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About Bertha Lehmann
Miss Bertha Lehmann
- Born: Sunday 31st March 1895
- Age: 17 years
- Last Residence: in Lotzwil Switzerland
- 2nd Class passenger
- First Embarked: Cherbourg on Wednesday 10th April 1912
- Ticket No. 1748 , £12
- Destination: Central City United States
- Rescued (boat 12)
- Disembarked Carpathia: New York City on Thursday 18th April 1912
- Died: Tuesday 5th December 1967
- Cause of Death: Heart Failure / Disease
- Buried: Wildwood Cemetery Pillager Minnesota United States
Miss Bertha Lehmann, 17, was born on 31 March 1895 at Lotzwil, Kanton Bern, Switzerland. She worked as a waitress.
Miss Lehmann received a second class ticket from her brother and her sister (Friedrich Lehmann and Marie Zembrunnen-Lehmann). It was planned that she would come to America in May, but she wanted to surprise her siblings, so she travelled earlier to Central City, Iowa.
She boarded the Titanic as a second class passengers at Cherbourg. Her ticket was provided by the agent: Im Obersteg, Basel for 330 Swiss francs (number SC 1748, price: £12) She left her home on Easter Sunday and was accompanied by her father Johann Lehmann-Kupferschmied to the railway station at Basel. He kissed her good-bye and said: "I suppose, I won't see you again." he also expressed premonitions saying, "Bertha, every time you come along with me I have some sort of bad luck, and I feel now like something is going to happen to you."
The next morning she was in Paris and left that town by train around midday. Around midnight on 9 April she was at Cherbourg. The Titanic stopped at Cherbourg the following evening. She occupied a starboard-cabin on D, E or F-Deck.
Right from the beginning she became seasick. So she had to stay at her cabin till saturday. On this day she felt better and took her meal at the dining saloon. At her table sat Michel Navratil with his two children. After dinner Navratil bade her to keep an eye on them. In the evening she wrote letters in the library and finally went to her room. On April 14th she went to bed at 11.30 pm and fell asleep.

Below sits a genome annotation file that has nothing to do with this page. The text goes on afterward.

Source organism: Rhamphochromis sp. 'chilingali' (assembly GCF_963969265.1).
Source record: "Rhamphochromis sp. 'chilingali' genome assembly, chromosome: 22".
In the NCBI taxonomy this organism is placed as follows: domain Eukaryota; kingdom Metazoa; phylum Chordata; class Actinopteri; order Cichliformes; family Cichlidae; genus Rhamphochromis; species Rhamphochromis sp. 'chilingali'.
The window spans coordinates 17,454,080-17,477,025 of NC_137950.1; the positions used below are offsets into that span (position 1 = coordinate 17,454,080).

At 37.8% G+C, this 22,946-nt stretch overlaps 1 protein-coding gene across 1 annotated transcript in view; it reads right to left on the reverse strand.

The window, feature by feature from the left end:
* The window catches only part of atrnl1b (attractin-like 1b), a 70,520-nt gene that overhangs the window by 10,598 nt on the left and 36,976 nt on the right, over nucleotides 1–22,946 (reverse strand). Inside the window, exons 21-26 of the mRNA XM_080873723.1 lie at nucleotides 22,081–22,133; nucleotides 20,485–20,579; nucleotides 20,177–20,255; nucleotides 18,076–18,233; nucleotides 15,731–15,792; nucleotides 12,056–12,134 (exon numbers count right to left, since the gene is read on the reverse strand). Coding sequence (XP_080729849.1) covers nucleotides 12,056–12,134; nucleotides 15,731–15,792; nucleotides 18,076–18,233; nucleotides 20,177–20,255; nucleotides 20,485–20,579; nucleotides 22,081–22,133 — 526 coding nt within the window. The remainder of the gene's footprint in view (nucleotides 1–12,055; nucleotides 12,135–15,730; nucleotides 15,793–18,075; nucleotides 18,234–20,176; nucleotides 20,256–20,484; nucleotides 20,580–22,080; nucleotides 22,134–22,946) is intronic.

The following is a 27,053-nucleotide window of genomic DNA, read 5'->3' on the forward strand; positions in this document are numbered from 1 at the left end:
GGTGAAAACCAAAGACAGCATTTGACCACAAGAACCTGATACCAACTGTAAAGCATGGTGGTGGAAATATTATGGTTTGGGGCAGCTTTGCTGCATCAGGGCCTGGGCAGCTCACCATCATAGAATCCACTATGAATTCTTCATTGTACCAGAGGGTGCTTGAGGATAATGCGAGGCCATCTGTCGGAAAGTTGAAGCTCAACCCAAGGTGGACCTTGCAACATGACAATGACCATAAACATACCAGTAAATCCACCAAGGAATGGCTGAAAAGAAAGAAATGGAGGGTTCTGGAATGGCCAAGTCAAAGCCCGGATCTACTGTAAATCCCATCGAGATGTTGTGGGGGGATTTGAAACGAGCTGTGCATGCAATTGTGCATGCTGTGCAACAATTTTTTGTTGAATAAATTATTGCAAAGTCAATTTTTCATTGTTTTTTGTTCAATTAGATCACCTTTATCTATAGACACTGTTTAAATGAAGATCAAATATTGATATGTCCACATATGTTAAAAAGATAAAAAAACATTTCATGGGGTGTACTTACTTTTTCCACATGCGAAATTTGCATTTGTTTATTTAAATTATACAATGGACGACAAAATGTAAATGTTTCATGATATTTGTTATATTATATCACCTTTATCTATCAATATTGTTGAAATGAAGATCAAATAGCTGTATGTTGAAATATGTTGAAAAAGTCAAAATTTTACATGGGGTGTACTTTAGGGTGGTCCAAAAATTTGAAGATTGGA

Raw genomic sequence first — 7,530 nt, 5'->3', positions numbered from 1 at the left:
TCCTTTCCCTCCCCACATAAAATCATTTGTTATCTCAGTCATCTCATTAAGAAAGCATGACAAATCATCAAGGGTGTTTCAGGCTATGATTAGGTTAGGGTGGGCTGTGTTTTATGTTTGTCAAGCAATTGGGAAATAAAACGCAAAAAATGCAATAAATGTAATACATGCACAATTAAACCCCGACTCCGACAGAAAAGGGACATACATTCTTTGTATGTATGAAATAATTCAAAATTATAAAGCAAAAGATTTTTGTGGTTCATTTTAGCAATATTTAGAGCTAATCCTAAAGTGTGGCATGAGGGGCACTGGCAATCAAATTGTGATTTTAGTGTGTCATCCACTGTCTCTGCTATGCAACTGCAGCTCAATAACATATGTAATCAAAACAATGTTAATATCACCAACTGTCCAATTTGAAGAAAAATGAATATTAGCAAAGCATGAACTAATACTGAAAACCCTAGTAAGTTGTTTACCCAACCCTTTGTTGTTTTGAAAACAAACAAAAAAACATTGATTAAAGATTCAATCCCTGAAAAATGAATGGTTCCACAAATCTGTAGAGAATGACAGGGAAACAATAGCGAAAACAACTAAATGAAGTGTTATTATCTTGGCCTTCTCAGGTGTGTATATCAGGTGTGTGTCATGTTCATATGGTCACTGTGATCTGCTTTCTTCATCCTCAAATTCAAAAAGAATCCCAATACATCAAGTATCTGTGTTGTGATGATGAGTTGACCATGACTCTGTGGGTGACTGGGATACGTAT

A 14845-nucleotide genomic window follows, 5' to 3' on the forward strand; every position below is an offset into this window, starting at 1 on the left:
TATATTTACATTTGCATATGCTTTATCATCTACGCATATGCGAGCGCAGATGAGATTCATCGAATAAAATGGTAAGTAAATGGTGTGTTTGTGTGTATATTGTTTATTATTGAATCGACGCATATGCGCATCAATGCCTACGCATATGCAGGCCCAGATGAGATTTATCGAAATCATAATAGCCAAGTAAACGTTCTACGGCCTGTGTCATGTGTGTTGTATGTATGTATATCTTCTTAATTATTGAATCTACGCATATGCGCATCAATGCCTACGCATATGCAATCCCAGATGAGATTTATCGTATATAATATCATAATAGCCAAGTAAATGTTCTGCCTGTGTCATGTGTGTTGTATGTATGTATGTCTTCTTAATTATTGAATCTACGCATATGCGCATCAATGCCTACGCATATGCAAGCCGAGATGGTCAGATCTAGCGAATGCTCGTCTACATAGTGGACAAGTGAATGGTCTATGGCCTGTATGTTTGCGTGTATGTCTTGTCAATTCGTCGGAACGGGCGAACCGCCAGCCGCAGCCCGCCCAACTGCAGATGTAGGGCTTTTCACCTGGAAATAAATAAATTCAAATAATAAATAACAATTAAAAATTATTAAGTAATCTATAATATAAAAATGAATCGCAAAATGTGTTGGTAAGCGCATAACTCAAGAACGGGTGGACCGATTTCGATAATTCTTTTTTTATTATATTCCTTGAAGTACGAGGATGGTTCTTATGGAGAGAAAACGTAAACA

On the night of Sunday 14th April, she read in bed before settling into a light sleep. She likened the impact to a train "grinding to a very sudden stop." Woken by the collision she looked through the porthole and saw nothing but stars, and went to bed again. Loud talk in the adjacent cabin made her nervous, so she dressed and went outside. She met Roger Bricoux (of the Titanic orchestra) who told her she had to fetch her coat, all passengers had to change to another steamer. He helped Bertha to put on her life-preserver and led her to the Boat-Deck. She entered a lifeboat (possibly boat 12), which was lowered at 1.30 am. She recalled hearing three loud reports and then saw the ship break apart.
After arriving in New York she was brought to St. Vincent's Hospital. A few days later she travelled to her sister at Central City, Iowa. From the American Red Cross she received clothing and $50.
In 1913 Bertha Lehmann married John Zimmermann. On 21 March 1914 a son, Elmer, was born to them. Her husband died in World War I 1914 or 1915. She and her mother-in-law were at odds, so she moved back to her sister and later to Pequot Lakes, Minnesota where she met her second husband Carl Luhrs (born 9 September 1892, died in Brainerd, MN in January 1978). In 1917 they married in North Dakota and stayed there for four years. During that time a son and two daughters were born one of whom - Ethel Patrick - was born 4 July 1919, died in Brainerd in June 1984.
Bertha and Carl then moved back to Pequot Lakes. In 1926 and 1931 another two daughters were born. The last daughter was her sixth and last child. Her sister Marie and her brother Friedrich died in the thirties. Bertha Luhrs-Zimmermann lived many years at her husbands farm in the southwest of Pequot Lakes. In summer 1965 she travelled to Switzerland to meet her sister Ida Sägesser-Lehmann at Lotzwil, her birthplace.
On 5 December 1967 Bertha Luhrs died at St. Joseph's Hospital, Brainerd, Minnesota. She was buried at Wildwood cemetery. She left 5 children, 14 grandchildren and 3 great-grandchildren.
The Brainerd Daily Dispatch, 6 December 1967, Obituary